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From the 20's to the 60's, People bought meat from the Town Butcher, all across the country. There were Green Grocers that came around the neighborhood with Fresh Vegetable or set up in Farmer's Markets.The Milkman delivered whatever dairy product you wanted. And the Bakery truck came around with Bread and Sweets. You pretty much only went to the area Grocery Store for Canned goods and bulk items like Flour, Sugar and Coffee.
By the 70's, Large Grocery Chains made it convenient for busy singles and households with 2 working parents, to do One Stop Shopping. Chain Store Butchers still cut sides, but that kind of talent is expensive. To save labor costs, Stores switched to Boxed Beef, Pork and Chickens. The experienced Butcher became the Meat Manager and they could hire and train, Unskilled labor to cut up Boxed sub-primals into Roasts and Steaks. The Town Butcher hung in awhile but was eventually pushed out of business by old customers going to Grocery Chains.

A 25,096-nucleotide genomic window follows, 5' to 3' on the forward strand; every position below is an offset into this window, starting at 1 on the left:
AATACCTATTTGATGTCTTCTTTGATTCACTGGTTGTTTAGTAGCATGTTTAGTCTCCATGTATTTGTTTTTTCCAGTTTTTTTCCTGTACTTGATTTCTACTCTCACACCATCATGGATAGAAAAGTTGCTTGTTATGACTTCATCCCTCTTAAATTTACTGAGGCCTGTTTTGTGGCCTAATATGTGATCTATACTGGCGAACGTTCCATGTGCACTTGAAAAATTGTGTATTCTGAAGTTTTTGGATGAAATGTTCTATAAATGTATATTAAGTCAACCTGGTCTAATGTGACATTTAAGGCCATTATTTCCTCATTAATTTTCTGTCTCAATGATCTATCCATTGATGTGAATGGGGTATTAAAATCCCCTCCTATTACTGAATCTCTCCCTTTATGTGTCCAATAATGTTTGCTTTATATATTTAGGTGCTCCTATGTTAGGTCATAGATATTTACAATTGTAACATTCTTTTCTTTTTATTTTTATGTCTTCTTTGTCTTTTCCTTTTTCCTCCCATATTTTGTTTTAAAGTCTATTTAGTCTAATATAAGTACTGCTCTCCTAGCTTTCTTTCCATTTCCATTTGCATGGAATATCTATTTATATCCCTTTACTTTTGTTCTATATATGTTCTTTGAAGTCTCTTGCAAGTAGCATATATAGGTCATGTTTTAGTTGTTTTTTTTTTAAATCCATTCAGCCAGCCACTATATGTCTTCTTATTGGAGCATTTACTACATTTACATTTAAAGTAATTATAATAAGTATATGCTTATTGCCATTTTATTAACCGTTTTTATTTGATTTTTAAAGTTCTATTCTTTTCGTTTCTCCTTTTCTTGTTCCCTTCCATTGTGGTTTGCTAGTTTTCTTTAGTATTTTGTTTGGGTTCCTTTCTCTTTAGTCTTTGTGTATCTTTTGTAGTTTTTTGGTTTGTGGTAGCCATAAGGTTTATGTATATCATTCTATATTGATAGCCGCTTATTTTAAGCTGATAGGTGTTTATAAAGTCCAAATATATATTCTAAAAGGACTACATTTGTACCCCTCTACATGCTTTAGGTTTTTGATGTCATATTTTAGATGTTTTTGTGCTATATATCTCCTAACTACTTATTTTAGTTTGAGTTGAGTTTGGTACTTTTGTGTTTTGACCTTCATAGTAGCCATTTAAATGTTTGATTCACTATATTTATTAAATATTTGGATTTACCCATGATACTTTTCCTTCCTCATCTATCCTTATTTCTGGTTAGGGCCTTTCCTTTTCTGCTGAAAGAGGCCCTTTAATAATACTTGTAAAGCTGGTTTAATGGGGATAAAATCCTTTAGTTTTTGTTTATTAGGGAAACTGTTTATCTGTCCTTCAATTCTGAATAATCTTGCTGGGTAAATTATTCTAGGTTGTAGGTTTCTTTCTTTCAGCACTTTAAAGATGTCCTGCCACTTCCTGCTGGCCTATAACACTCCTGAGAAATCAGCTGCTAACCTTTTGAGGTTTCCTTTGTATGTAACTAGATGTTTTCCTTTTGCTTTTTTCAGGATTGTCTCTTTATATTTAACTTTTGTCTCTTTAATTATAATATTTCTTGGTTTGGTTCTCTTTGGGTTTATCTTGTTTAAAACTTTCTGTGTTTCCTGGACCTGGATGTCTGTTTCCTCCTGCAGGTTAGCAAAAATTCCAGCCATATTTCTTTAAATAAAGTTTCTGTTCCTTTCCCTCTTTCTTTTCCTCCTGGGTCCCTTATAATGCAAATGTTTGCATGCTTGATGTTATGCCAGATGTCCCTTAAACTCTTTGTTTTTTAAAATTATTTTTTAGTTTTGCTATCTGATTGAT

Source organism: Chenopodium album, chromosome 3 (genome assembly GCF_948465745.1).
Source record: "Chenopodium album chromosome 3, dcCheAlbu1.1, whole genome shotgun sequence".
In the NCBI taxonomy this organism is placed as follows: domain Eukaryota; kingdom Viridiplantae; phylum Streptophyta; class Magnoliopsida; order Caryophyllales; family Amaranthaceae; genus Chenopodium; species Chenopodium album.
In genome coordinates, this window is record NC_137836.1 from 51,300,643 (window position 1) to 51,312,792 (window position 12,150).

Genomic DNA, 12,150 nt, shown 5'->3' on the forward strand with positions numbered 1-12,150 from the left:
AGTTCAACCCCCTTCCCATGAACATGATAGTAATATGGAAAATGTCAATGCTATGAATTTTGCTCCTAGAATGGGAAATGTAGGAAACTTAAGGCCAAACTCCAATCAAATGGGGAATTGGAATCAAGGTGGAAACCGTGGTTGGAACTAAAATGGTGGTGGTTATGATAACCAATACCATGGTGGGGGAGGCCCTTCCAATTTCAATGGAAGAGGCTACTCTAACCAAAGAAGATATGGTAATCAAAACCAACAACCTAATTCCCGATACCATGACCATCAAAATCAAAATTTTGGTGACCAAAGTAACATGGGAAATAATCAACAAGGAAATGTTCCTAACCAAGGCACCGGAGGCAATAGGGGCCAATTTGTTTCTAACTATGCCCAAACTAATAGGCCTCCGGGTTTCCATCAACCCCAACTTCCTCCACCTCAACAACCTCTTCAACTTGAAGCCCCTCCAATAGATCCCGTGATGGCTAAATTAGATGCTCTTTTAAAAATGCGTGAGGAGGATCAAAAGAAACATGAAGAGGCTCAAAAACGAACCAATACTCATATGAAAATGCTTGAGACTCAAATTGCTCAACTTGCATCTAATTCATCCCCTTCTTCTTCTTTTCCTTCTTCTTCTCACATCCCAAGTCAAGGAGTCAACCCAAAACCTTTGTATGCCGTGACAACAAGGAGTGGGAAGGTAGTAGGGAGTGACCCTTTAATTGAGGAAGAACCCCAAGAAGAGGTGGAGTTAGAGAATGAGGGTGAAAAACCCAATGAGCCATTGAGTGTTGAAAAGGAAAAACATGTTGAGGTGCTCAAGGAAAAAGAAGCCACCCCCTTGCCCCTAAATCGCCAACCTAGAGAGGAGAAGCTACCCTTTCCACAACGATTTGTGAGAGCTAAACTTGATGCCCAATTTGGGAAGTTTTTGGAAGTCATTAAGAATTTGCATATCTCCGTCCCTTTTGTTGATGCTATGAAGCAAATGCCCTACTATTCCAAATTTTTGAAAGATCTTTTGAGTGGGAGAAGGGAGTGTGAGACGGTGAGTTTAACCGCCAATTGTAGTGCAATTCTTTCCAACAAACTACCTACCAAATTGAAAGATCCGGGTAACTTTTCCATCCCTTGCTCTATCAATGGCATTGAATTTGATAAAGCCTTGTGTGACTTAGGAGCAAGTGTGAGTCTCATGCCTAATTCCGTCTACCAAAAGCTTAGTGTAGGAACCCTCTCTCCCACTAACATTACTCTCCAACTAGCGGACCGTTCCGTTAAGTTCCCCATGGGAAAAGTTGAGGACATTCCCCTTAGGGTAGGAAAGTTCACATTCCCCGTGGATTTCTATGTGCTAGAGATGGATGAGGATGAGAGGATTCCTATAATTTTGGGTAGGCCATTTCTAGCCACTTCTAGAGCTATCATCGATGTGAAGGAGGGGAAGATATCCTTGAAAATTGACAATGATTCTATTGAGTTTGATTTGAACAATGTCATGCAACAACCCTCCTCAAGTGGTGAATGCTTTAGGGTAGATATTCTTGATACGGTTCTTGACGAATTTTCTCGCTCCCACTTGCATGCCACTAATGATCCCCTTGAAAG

Fast forward some 30 years and people are realizing that Grocery Meat is generally an inferior product, coming from giant corporate feed lots, raising meat of questionable quality. Past Health Trends bred the Fat and the Flavor out of meat. Even tbe Beef Quality Grades changed. What, years ago, was considered only Choice, is know Graded Prime. Folks have finally are rediscovering that Saturated Animal Fat, in moderation, can be a Healthy choice, IF the animals are raised in clean, healthy conditions and on Pasture or even Grain Finished. The tide is turning. More and more Town Butcher shops are popping up and these guys and ladies, are sourcing Heritage Pork, Local Pasture Raised Beef and Small Farm Free Range Chickens that are Hand Processed, reducing the risk of Bacterial contamination. It cost a Premium but Meat is going back to the way things used to be!...JJ